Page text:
The sustainability of data centres will be more crucial as long as there is a demand for digital services. In response, governments and business leaders are putting more emphasis on lowering energy consumption and improving sustainability, with a focus on the cooling technology used in data centres. While this is going on, the growing trend of using ESG data and analytics is assisting businesses in increasing sustainability and reducing environmental impact, which has the potential to significantly increase efficiency and sustainability in the data centre sector.
The advantages of using ESG data and analytics in data centres
Data centres are increasingly being incorporated into our digital world as the demand for data processing and storage rises. The design, building, and operation of these facilities must, however, adhere to sustainable practises given the growing concern over climate change and the carbon footprint of data centres. It is at this point that environmental, social, and governance (ESG) data and analytics can significantly improve the effectiveness and sustainability of data centres.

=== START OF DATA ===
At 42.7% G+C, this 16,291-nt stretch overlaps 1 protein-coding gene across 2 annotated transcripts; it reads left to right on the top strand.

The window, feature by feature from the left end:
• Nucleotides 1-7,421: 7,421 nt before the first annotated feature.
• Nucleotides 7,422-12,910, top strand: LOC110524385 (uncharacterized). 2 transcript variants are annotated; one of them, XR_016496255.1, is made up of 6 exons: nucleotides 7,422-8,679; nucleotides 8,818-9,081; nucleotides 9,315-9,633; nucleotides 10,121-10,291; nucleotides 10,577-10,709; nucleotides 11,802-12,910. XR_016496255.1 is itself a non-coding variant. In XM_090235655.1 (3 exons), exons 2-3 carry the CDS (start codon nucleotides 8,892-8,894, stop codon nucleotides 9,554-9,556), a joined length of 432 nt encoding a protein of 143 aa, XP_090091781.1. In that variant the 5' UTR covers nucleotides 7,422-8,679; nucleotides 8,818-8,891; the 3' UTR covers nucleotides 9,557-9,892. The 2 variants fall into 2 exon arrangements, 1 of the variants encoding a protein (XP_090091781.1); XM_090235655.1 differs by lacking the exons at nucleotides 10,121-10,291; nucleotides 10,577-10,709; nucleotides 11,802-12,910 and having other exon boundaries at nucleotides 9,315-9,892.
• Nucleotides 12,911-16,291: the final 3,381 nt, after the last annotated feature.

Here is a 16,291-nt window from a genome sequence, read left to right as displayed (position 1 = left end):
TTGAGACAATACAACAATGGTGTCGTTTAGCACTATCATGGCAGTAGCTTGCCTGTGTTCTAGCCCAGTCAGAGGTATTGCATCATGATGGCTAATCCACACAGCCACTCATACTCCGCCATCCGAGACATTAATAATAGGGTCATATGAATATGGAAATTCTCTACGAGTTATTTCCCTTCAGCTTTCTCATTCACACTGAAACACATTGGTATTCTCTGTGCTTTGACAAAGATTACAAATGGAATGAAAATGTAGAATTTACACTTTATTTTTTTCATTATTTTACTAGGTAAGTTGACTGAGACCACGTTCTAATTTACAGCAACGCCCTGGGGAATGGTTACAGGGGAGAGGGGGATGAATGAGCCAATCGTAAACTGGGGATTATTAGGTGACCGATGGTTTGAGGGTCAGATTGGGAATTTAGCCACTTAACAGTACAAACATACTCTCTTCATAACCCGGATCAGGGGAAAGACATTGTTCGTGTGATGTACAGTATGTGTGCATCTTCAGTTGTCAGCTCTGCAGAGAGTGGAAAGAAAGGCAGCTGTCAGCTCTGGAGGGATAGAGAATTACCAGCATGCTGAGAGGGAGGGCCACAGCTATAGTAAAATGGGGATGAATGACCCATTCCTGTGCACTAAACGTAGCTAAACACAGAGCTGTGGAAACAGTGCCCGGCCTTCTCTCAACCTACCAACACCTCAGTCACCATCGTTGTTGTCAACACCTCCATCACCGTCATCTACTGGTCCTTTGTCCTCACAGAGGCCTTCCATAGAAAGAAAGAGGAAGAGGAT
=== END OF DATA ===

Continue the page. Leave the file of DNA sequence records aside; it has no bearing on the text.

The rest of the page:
Improved energy efficiency
Data centres' energy efficiency can be greatly increased by using ESG data and analytics. Operators of data centres can lower their energy expenses and usage while lowering their carbon impact by tracking energy use and identifying areas for optimisation. In Southeast Asia, data centre energy consumption is projected to increase between 2021 and 2025 at a compound annual growth rate of 13.7%, according to a report by Data Centre Dynamics. Operators of data centres can save up to 50% on energy by utilising ESG data and analytics.